Though asabiya may be a somewhat unfamiliar word for many (it is an Arabic word coined by the North African historian Ibn Khaldun to refer to social cohesion), it is a surprisingly practical aspect of life and a subject that I muse about fairly often as I see it in action. I would like to examine today some of the applications of asabiya as they appear in my normal life, without me having to look very hard for them. This is probably a good thing, as my time for hunting down information that is too far afield is rather limited. So, without any further ado, let us examine a few areas of asabiya that my life contains, so that we may briefly ponder the implications of asabiya in our lives.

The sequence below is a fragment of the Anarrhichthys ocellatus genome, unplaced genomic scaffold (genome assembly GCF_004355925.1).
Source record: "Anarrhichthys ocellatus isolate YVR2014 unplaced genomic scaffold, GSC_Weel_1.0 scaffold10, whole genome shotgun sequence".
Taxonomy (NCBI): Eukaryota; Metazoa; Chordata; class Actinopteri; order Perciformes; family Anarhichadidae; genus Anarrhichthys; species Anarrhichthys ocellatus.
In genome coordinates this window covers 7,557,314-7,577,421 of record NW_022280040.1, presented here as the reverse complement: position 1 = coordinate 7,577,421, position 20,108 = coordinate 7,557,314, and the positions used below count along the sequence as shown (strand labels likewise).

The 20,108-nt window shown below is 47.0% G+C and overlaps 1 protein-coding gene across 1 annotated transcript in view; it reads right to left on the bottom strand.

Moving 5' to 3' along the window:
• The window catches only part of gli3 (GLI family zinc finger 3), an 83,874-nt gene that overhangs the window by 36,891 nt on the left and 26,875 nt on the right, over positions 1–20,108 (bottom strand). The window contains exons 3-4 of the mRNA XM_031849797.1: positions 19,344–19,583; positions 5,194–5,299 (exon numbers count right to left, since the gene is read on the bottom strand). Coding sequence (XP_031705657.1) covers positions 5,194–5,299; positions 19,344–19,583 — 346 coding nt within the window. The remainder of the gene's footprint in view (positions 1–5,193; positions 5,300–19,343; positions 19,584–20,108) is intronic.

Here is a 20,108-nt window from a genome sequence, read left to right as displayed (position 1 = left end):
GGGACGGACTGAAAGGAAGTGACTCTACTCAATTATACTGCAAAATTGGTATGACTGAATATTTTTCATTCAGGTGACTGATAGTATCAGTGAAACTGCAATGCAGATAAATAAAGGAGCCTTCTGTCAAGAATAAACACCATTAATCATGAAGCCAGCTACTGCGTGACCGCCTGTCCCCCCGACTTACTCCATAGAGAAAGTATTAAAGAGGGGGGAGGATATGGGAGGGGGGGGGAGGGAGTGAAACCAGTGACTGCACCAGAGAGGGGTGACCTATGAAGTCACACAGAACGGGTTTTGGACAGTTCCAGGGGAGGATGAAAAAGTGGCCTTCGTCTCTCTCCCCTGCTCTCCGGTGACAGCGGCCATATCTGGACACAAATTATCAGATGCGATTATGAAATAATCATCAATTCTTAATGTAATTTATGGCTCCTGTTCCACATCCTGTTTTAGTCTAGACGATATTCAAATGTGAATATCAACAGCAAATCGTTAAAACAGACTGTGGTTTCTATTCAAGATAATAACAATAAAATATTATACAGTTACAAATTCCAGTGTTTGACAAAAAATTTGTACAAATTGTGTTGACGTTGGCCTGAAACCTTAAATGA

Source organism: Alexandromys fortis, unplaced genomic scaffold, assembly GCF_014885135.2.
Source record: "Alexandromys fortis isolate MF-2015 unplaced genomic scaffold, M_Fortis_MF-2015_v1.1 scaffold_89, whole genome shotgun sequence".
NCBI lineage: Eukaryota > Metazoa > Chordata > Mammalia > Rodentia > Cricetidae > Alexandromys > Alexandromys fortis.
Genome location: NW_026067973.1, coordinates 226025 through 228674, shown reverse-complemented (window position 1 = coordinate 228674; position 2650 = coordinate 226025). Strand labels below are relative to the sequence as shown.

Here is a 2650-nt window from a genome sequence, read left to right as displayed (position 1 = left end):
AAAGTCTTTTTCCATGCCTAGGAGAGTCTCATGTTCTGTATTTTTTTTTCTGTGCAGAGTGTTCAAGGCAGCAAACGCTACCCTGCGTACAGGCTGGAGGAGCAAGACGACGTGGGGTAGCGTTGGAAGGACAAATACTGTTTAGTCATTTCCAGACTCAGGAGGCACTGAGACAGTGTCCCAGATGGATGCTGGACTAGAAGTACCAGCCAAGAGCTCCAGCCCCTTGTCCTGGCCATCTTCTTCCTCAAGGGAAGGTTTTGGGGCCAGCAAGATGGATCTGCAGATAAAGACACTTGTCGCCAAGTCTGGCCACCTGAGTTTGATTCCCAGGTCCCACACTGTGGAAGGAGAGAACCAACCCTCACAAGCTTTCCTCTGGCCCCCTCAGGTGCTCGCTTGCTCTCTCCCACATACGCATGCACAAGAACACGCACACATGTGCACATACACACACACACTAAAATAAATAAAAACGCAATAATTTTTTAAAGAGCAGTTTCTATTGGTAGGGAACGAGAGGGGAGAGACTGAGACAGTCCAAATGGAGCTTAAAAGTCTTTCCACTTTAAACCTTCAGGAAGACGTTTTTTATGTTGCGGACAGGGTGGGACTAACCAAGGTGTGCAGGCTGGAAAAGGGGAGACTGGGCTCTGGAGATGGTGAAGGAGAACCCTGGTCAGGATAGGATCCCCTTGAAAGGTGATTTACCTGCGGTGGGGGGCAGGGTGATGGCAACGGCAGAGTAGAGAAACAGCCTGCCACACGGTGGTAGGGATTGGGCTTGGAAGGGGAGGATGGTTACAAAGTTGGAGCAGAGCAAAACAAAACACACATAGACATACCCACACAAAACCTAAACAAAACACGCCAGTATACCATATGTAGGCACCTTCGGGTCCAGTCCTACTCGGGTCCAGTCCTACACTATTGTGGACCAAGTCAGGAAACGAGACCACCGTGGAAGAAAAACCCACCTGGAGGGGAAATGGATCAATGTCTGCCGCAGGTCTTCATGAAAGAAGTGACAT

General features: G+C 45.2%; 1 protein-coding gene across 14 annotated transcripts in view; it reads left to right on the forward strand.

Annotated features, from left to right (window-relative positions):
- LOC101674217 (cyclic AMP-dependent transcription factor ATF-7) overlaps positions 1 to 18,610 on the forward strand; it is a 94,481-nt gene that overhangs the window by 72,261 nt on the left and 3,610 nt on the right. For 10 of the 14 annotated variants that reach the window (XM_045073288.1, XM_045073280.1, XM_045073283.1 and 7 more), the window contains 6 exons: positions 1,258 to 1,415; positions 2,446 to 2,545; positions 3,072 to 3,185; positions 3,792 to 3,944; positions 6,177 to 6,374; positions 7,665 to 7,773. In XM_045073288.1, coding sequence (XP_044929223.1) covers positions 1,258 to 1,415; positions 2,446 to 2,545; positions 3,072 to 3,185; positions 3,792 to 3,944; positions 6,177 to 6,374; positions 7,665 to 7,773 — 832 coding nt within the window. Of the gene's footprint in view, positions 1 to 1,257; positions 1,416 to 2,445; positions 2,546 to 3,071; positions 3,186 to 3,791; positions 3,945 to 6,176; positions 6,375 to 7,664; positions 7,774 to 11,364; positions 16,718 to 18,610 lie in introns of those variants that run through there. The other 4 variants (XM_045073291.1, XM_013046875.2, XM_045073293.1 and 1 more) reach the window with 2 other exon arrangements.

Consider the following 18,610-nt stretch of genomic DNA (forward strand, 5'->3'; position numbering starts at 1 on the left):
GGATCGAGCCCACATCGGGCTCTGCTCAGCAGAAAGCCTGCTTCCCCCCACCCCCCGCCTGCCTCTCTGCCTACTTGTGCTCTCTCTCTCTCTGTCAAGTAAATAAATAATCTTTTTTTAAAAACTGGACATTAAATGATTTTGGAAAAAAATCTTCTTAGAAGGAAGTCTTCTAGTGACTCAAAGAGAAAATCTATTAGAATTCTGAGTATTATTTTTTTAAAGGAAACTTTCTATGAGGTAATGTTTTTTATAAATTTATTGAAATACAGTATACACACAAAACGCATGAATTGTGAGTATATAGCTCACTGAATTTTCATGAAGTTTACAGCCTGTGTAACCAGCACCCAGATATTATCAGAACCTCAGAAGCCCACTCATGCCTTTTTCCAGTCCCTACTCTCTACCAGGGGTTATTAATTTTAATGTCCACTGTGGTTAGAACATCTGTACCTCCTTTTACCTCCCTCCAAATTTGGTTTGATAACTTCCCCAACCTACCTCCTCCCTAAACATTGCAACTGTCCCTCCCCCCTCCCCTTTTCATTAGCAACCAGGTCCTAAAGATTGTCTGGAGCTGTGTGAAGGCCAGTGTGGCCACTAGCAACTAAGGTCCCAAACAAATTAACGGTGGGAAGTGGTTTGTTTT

So, the temporary job I have right now allows me the chance to take a view of a lot of different homes and businesses. There is a strong difference in the asabiya of apartments and homes. In apartments, it can be common for people not to know their neighbors, and in homes one generally knows one’s neighbors well as a result of years. In large part, this is due to two factors that are key elements of asabiya. For one, people in homes usually stay far longer than people in apartments, who might stay a year or less, while people in homes could stay for decades, and sometimes even for generations. After all, there is a family house that has stayed in my family for more than two hundred years–that is a huge amount of asabiya-building effort in a community. One of my ancestors coined the term Norwin to describe the combination of the town of Irwin and the township of North Huntington in Western Pennsylvania. Every time I see a sign that says “Norwin” when I visit friends and family, I know that one of my own relatives was responsible for that term. And I feel a sense of pride in that, an aspect of asabiya that we should remember. The second factor is related to the first–not only are apartment dwellers generally more transient members of their community than homeowners, but they are also generally less deeply rooted in their communities. When you plan to stay in an area awhile, and I say this as someone who has been semi-nomadic in my life, you generally are much more involved in your community. I suppose I am one of those people who tends to be service-minded and involved in my local community despite not being a very settled person by experience, but perhaps (as I have alluded to above) I have enough of a tie to stable and extreme longevity in an area to have the behavior of someone who declares ownership of my area and seeks active involvement in making my community better. Lesson: home ownership improves asabiya, as does having a family with a history of roots and service-mindedness. Transiency and a lack of civic mindedness are a drain on the asabiya of a community.